October 3, 2010/Detroit News
By Nolan Finley
Michigan's hemorrhaging of prosperity has little to do with the devastation of the domestic automobile industry, and a lot to do with our failure to prepare for that inevitability.
It's not about economics, it's about education.
"It's totally an education story," says Kurt Metzger, director of Data Driven Detroit. "Michigan could have weathered the economic collapse with a better-educated work force."
Instead, the state is paying the price for not investing its past good fortune getting more of its people to college. A new U.S. Census report finds Michigan lost more than 21 percent of its household income over the past decade, the largest drop in the nation, and its poverty rate rose faster than any other state. Michigan is now in the bottom quarter of states in per-capita income, a bleak reversal from 1970, when we ranked 13th.
The realignment of wealth places Michigan exactly where it belongs in the New Economy.
We cheated our fate for decades with the help of unionized manufacturing jobs that provided fat paychecks for low skills. It was a false universe that had Michigan entering the new century ranked 16th in household income, while standing at 30th in the percentage of its adult residents with at least a bachelor's degree.
Ten years later, Michigan ranks 36th in household income and 37th in educational attainment. In a world that values brains far more than brawn, there's nothing unfair about what's happened to us.
Nearly all of the top 10 states in terms of income are also in the top 10 in education.
"We knew this day was coming," Metzger says. "We've been watching this thing fall apart all around us without doing anything."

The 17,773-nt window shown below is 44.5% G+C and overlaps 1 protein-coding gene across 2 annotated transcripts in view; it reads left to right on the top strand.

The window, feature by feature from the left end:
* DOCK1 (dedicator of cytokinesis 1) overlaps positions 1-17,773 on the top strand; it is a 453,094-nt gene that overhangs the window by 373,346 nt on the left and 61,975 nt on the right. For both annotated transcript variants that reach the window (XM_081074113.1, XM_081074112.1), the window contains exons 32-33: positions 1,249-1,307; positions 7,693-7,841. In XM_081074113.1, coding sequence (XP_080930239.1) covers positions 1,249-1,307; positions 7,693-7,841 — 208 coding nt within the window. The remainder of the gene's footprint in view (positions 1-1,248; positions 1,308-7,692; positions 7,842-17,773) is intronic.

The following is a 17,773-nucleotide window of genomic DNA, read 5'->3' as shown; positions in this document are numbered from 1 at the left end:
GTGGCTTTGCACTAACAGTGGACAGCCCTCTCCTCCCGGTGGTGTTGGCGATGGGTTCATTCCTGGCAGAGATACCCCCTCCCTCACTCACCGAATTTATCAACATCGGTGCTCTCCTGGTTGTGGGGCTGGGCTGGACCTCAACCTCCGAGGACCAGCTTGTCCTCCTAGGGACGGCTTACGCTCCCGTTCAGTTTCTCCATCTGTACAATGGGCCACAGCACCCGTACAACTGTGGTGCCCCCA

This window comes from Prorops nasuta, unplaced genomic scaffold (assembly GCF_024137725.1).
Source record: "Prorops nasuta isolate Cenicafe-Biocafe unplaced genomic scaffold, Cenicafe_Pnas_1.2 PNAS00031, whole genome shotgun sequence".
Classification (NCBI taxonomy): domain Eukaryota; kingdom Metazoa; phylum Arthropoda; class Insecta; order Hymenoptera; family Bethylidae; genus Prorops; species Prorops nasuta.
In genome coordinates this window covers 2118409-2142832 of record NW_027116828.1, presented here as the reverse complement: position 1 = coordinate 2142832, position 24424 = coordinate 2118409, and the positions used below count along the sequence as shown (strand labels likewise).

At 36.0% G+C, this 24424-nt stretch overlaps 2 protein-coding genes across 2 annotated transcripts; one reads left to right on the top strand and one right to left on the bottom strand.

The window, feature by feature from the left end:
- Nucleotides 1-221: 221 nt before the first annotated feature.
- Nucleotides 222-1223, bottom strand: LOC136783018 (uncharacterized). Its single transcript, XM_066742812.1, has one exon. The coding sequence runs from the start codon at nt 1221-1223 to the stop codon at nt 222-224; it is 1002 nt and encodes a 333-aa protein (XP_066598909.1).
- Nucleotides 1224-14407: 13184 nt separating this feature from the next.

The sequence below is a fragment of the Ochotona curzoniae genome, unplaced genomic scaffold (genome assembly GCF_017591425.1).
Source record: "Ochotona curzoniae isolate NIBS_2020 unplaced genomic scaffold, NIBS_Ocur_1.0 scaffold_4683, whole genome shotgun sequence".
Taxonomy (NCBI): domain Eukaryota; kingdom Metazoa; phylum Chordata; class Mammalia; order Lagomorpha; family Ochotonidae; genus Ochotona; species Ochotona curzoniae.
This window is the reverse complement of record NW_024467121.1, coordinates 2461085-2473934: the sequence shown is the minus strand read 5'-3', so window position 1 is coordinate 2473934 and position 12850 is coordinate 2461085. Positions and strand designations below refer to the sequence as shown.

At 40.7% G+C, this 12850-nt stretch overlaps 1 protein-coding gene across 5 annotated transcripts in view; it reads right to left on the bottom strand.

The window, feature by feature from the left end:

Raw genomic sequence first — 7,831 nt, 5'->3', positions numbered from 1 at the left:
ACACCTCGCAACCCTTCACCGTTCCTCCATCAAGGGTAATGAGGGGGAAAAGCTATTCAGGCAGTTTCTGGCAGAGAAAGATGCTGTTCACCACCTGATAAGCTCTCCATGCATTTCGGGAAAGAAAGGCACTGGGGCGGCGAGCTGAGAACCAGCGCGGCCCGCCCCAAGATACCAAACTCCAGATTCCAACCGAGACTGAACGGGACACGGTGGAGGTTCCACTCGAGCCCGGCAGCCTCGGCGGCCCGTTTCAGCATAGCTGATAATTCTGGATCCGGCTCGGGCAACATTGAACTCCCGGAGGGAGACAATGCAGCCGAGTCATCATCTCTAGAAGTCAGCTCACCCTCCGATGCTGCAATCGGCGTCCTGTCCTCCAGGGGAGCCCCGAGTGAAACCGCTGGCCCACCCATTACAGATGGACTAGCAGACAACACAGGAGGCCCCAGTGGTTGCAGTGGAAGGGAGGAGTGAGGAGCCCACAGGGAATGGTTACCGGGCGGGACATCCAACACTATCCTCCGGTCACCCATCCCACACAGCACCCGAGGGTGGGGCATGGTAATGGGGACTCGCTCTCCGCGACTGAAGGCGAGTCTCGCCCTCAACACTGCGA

The future will belong to places with a highly educated work force. That won't be Michigan, unless our priorities suddenly change.
But in the budget passed last week, higher education funding was cut once again, while welfare spending increased. We've prioritized treating the symptoms of our disease instead of attacking the cause.
"We need an all-out assault to improve education," Metzger says. "Everything should be about education. But Michigan still doesn't recognize what's happening and why."
The states that have passed us on the prosperity list get it. North Carolina, for example, has sacrificed to pour more money into its colleges and universities. The result is that in-state tuition at the very fine University of North Carolina is half what it is at the University of Michigan and Michigan State University.
Because Michigan has failed to create a climate attractive to businesses that hire educated employees, the state is now a major exporter of college graduates. Two grads leave for each one that stays, making it even more difficult for Michigan to improve its rankings.
The correlation between paychecks and college degrees will only be more clearly defined in coming decades.
Michigan's choice is to either get smarter or get poorer.
Nolan Finley is editorial page editor of The News. Reach him at email@example.com">firstname.lastname@example.org. Watch him at 8:30 p.m. Fridays on "Am I Right?" on Detroit Public TV, Channel 56.